Delivering his maiden address to the Organization of American States (OAS) Permanent Council, Jamaica’s Permanent Representative, Dr. Gordon Shirley, yesterday urged the hemispheric body to be more active in promoting job-creation and economic development, particularly in Caribbean Community (CARICOM) countries and the smaller economies of the region.The OAS could do so by fostering and supporting activities towards “an expansion of trade, investment flows and trade-oriented technical assistance into the region,” Ambassador Shirley told member state Permanent Representatives and other international officials, during a regular Permanent Council sitting.
“We will, in turn, pursue actions to strengthen the productive capacity of our firms in an effort to ensure that our products and services can, in due course, compete in a liberalized global market.”
A University of the West Indies (UWI) management professor until recently, Ambassador Shirley also touched on how illegal drugs, firearms and terrorism threaten security in the Americas. Arguing that these scourges have become “borderless monsters roaming the entire planet,” the Jamaican diplomat said they are also jeopardizing the peace and prosperity of nations. He warned that “the countries of the CARICOM region are particularly vulnerable to these challenges.”
In underscoring “notable successes” by Jamaica in combating illegal drugs and weapons, he cited law enforcement collaboration with counterpart agencies in the USA, UK and CARICOM and Central American countries, with several drugs lords arrested. “The successes notwithstanding, we must remain vigilant if we are to defeat these scourges with their disastrous consequences,” Shirley argued.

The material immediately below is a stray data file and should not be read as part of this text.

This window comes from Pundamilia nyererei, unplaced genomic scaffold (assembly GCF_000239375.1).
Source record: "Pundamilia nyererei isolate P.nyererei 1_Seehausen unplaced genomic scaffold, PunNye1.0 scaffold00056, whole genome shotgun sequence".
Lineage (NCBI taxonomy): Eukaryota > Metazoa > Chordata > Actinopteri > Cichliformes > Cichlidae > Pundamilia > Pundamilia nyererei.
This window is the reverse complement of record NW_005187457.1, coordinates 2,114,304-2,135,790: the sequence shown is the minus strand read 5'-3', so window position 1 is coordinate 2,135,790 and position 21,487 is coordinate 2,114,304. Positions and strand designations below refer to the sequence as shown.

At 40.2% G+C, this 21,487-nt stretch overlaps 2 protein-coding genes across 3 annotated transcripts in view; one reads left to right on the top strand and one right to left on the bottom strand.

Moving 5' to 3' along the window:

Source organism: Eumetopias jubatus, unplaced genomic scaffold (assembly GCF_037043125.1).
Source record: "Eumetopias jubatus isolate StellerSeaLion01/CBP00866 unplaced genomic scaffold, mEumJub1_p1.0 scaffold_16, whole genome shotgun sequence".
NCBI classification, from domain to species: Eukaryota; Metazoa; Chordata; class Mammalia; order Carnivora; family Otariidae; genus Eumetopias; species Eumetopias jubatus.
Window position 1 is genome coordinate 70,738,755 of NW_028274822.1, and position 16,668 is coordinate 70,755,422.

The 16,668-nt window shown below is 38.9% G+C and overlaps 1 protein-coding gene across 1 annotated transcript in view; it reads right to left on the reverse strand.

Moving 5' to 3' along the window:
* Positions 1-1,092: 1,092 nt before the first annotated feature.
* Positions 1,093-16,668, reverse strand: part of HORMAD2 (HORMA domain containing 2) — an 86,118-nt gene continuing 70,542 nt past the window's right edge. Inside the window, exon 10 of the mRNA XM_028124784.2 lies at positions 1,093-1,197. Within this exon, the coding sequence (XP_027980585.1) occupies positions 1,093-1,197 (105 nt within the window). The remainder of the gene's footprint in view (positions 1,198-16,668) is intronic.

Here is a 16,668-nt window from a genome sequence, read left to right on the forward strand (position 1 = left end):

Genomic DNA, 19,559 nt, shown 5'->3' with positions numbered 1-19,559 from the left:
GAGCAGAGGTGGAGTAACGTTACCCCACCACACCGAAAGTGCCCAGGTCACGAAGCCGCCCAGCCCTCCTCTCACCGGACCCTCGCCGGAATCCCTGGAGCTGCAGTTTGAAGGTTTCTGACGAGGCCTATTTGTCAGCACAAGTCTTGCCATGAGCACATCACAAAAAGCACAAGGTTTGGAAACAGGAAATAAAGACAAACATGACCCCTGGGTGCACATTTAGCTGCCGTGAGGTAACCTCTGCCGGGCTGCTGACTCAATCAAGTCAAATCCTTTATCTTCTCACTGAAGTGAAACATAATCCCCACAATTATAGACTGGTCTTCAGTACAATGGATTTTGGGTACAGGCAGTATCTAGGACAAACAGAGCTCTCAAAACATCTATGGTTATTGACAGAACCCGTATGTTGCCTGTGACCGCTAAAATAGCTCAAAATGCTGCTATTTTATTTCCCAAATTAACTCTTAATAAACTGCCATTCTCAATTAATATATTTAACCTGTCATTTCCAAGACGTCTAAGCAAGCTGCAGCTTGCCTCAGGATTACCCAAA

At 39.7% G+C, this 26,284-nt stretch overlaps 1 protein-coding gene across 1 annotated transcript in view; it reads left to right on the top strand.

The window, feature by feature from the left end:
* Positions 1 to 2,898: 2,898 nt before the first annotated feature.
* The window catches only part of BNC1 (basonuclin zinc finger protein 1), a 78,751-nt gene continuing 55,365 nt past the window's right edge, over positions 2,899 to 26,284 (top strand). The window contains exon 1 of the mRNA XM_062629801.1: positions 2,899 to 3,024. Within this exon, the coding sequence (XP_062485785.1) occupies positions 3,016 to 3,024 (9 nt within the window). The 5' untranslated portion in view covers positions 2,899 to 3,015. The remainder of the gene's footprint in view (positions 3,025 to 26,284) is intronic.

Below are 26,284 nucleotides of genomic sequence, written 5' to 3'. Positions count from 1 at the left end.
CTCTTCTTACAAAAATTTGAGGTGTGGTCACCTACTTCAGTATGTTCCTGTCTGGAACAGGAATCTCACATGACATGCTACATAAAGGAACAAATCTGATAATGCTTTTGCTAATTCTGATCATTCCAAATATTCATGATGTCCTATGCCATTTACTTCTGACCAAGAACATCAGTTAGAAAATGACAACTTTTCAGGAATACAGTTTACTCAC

Stressing Jamaica’s strong support for a multilateral response to these issues, “given the transnational character of these threats,” the Ambassador noted his country’s longstanding support for the Multilateral Evaluation Mechanism (MEM), developed by the OAS’ Inter-American Drug Abuse Control Commission (CICAD) as a collaborative strategy to measure the hemisphere’s progress in fighting illegal drugs. He listed several OAS and other international treaties to which Jamaica is party. Referring to the Inter-American Convention against Corruption, he said he would soon deposit Jamaica’s instruments of accession to the Inter-American Convention on Mutual Legal Assistance in Criminal Matters.
Ambassador Gordon Shirley restated Jamaica’s commitment to OAS and to the Organization’s modernization, and cited among the most pressing tasks before the hemispheric Organization the need to help promote economic development; tackle security threats; and help Haiti tackle its political and social problems.